From left: Tom Fukuyama, Bill Tanaka and John Tanaka skiing in Juneau, Alaska in 1938.
The documentary “The Empty Chair” will be screened on Saturday, April 2, at 2 p.m. at the Tateuchi Democracy Forum of the Japanese American National Museum, 100 N. Central Ave. in Little Tokyo.
In 1942, Alaska native John Tanaka was going to be the valedictorian of his high school graduating class, but was scheduled to be incarcerated by the U.S. government before the ceremony could take place. In response, the Juneau school board voted to hold a special early graduation ceremony for him.
When the official ceremony was held for the Class of ’42, they set aside an empty chair on the platform to acknowledge Tanaka’s absence.
Tanaka went on to volunteer for service in the all-Japanese American 442 Regimental Combat Team while his family remained in an American concentration camp.
John Tanaka served with the 442nd Regimental Combat Team.
“The Empty Chair” is a unique documentary film composed of interviews of survivors from that period, rare historical photos, never-before-seen archival footage, U.S. government documentaries, and historical accounts. All of these sources are woven together to draw the viewer back into this little-known chapter of American history.
Q&A with filmmaker Greg Chaney and Tanaka’s sisters, Alice and Mary, will follow the screening.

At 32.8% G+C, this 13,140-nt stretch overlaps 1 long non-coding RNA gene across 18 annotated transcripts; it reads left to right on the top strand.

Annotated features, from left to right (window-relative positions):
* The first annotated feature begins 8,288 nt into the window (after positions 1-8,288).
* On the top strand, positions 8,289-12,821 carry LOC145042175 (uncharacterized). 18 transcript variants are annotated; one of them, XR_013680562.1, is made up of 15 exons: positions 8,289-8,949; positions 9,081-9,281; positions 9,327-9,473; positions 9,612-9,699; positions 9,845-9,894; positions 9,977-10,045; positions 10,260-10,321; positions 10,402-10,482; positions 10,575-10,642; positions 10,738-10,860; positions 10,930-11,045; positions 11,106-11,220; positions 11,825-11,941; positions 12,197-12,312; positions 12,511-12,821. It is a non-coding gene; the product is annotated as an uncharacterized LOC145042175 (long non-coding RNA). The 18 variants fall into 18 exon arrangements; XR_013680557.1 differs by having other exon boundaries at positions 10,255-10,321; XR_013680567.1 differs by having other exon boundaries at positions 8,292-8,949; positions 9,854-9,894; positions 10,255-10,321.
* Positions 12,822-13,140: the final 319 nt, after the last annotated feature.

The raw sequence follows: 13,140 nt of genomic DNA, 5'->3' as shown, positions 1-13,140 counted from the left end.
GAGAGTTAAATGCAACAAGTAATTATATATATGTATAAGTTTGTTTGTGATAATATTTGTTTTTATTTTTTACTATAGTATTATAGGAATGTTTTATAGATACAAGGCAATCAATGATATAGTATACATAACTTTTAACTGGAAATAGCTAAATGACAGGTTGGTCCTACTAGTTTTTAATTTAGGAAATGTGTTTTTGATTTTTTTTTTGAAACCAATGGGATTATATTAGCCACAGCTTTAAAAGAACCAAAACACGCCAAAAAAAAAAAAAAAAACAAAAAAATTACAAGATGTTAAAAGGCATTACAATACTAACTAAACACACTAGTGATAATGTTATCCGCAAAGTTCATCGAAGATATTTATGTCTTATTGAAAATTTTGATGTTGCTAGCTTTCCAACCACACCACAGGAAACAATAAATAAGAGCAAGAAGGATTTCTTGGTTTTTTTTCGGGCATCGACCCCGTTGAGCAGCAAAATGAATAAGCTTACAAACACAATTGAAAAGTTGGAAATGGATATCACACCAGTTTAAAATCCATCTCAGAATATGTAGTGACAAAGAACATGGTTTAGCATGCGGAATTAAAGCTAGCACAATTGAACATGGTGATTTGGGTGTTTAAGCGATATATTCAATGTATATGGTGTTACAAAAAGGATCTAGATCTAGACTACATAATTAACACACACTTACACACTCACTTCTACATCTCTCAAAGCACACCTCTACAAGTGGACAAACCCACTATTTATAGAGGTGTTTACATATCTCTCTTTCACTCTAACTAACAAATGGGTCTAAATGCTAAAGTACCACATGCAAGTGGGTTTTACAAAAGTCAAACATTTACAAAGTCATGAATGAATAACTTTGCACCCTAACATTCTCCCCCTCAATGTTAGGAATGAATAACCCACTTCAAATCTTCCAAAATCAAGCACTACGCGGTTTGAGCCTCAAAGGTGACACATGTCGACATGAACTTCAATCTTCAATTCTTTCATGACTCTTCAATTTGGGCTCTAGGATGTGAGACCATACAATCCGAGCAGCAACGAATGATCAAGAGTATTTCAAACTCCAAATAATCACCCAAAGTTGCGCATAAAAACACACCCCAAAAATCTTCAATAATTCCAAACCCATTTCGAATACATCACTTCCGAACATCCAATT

Free with museum admission. RSVPs are recommended. For more information, call (213) 625-0414 or visit www.janm.org.
The Empty Chair Project also established the Empty Chair Memorial, created by artist Peter Reiquam and dedicated in Juneau in 2014. The inscription reads as follows:
“Honoring Juneau’s Japanese American Community Unjustly Incarcerated During World War II, 1941-1945.
“After Japan bombed Pearl Harbor on Dec. 7, 1941, people of Japanese ancestry living on America’s West Coast were forcibly removed and incarcerated in isolated government internment camps.
“In May 1942, the seniors at Juneau High School left an empty chair during their graduation ceremony to underscore the absence of their Japanese American valedictorian, John Tanaka. By extension, this empty chair honors all of the Japanese uprooted from their homes and communities.
“The Empty Chair Memorial represents the void the people of Juneau felt for their friends and neighbors impacted by this injustice. The names of those interned are etched on the bronze floor.
“A time may come when these names will be forgotten, but the symbol of the empty chair will remind future generations of the lessons learned from this compelling and poignant story.”
The names of 53 individuals who were incarcerated at Minidoka in Idaho are included.
For more information, visit https://emptychairproject.wordpress.com.